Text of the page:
T-Mobile Polska

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T-Mobile Polska S.A.
FoundedWarsaw, Poland (February 1996)
Key people
Andreas Maierhofer, Chief Executive Officer
Number of employees
ParentVodafone Group plc

T-Mobile Polska S.A. is a Polish mobile phone network operator. The company was formerly named Polska Telefonia Cyfrowa and operated under the name Era, until being rebranded as T-Mobile on 5 June 2011. As in other European countries, the company operates a GSM network. Following a decade-long ownership dispute with the French Vivendi corporation, the company has been wholly owned by the German telecommunications provider Deutsche Telekom since 2010.[2]


On 26 February 1996 'Polish Digital Telephony' won a license to provide telecommunications services paging number 602 and permission to build a mobile radio communication network according to the standard GSM in the 900 MHz band, which was later extended to GSM 1800 MHz. The first test (non-commercial) base stations were launched during the International Trade Fair in June 1996 and a few base stations in Warsaw. The commercial launch of the network took place on 16 September 1996.

At the end of 2004, Era had over 8.6 million customers and was the largest mobile phone network operator in Central Europe, and by the end of June 2011 it had 13.2 million subscribers, placing it third in the market with 30% market share.[3] Era was one of Poland's most recognizable domestic brand names, partly because the company pursued an aggressive advertising campaign that made Era billboards, sponsored events, and other commercials ubiquitous in Poland. Towards the end of 2005, Era became the first mobile phone operator in Poland (and eighth in Europe) to have 10 million customers. The 10,000,000th client signing was celebrated with a concert by Van Morrison in Warsaw. Era was the first operator in the country to launch a HSDPA service in October 2006.


Tak Tak[edit]

The company's prepaid mobile phone service is called Tak Tak (Yes Yes), and has remained under T-Mobile branding.


The Heyah logo was introduced in a "teaser" campaign before it was revealed what the product it represented was

Heyah is a pay-as-you-go brand offered by Polish GSM provider Polska Telefonia Cyfrowa. The brand was introduced in 2004 but makes no reference to either T-Mobile or Era in its branding. Although it is marketed primarily toward young people, it had a substantial effect on the Polish mobile telephony market with its significantly lower prices and one-second billing. Within a month of launch it had attracted over one million users.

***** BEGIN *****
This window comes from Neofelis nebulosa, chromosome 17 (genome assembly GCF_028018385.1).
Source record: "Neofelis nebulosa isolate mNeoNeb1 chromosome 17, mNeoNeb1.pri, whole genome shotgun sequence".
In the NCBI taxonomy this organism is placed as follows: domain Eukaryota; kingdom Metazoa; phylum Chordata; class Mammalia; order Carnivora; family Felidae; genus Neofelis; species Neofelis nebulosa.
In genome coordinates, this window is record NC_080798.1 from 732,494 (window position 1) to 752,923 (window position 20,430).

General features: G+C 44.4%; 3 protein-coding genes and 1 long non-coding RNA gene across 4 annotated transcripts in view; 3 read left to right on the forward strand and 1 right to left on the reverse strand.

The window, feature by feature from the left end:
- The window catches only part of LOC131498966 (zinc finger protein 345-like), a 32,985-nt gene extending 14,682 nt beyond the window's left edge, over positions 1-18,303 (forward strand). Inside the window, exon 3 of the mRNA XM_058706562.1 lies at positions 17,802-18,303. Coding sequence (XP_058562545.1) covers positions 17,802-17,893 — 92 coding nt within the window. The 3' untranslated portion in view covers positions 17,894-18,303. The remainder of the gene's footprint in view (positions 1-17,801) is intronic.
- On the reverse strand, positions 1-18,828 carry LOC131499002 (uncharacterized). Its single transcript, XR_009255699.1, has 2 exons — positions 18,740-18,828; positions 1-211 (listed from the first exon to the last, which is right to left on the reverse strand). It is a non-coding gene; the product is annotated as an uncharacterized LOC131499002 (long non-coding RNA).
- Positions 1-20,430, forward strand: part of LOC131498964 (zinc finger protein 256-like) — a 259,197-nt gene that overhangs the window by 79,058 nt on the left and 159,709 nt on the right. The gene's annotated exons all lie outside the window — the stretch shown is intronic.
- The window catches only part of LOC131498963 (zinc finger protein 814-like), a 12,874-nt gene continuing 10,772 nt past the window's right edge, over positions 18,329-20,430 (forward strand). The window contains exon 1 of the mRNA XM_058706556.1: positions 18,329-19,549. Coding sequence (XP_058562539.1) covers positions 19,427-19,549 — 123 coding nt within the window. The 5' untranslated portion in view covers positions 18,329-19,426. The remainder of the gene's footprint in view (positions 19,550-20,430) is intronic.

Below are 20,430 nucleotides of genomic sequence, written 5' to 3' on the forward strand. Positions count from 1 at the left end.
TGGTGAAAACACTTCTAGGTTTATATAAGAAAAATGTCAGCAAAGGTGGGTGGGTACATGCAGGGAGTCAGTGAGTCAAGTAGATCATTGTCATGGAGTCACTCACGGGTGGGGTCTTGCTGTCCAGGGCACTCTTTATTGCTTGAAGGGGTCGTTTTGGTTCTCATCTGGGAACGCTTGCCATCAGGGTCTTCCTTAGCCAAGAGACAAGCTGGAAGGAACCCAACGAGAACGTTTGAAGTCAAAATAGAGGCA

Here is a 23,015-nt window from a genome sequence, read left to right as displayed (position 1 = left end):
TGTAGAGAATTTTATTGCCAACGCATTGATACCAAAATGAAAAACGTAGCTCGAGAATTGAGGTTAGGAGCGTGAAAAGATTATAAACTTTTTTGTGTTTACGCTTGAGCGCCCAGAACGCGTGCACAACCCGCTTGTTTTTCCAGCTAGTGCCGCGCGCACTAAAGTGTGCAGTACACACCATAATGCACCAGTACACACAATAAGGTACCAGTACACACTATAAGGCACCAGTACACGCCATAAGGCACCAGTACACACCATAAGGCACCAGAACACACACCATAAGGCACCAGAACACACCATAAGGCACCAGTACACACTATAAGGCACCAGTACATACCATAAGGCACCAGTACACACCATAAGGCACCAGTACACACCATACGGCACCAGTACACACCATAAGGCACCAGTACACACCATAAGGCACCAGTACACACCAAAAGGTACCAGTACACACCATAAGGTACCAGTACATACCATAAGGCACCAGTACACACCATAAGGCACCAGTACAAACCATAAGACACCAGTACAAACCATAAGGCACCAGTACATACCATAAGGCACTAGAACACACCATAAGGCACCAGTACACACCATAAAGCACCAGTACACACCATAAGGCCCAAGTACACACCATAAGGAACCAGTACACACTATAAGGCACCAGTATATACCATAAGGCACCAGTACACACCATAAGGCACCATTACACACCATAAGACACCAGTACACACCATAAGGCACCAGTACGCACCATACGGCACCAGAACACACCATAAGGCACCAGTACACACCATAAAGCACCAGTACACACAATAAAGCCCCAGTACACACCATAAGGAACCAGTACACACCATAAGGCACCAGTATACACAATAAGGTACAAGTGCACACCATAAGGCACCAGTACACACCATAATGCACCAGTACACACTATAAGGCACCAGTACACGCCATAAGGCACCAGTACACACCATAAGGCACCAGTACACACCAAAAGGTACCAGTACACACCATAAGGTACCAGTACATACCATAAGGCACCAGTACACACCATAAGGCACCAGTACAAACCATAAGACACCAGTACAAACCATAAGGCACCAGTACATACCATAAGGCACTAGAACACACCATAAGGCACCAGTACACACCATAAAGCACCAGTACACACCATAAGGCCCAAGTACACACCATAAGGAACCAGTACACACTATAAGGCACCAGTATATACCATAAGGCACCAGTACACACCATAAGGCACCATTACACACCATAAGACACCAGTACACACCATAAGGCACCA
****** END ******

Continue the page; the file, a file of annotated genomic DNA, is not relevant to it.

My Wallet[edit]

In October 2012, the company launched a commercial NFC wallet service in Poland called "MyWallet". The MyWallet services include NFC payment of two MasterCard credit cards and one Mifare transit fare-collection card.


T-Mobile signed a two-year sponsorship deal in June 2011 with the Ekstraklasa football league, the highest level in Polish football. The league was known as the 'T-Mobile Ekstraklasa', until 2017, now 'Lotto Ekstraklasa', for sponsorship purposes, with the deal reported to be worth US$7.2 million annually. The company has proposed to promote the use of new technologies within the game, as well as offering Polish football fans a series of promotional deals.[4]

In January 2013 T-Mobile released TV and billboard campaign promoting Lenin - communist leader of the war against Poland 1919–1920. The campaign was intended to promote brand Heyah. Advertisements resulted with the debate on business ethics and the image of the company has been perceived as unethical. Some suspicion and suggestions of future marketing utilization of Hitler's image were made.[5] Finally, under the pressure of public opinion (action Heyah Hitler[6]), the campaign was aborted.[7]


  1. ^ http://www.t-mobile.pl/en/home/company/ptc
  2. ^ "Shareholding". Era. 2008-08-23. Archived from the original on 2008-09-28.
  3. ^ "Subscriber Data". TelecomsMarketResearch. 2011-06-30.
  4. ^ http://www.sportspromedia.com/news/t-mobile_title_sponsor_the_polish_ekstraklasa/
  5. ^ Ł.Głombicki, Lenin reklamuje sieć komórkową, Gazeta Wyborcza, 04.01.2013.
  6. ^ W. Wybranowski Internauci: czas na "Heyah Hitler"?, Rzeczpospolita (newspaper), 7.01.2013.
  7. ^ Internauci wygrali. Heyah wstrzymuje kampanię z Leninem, Gazeta Wyborcza, 7.01.2013.

See also[edit]

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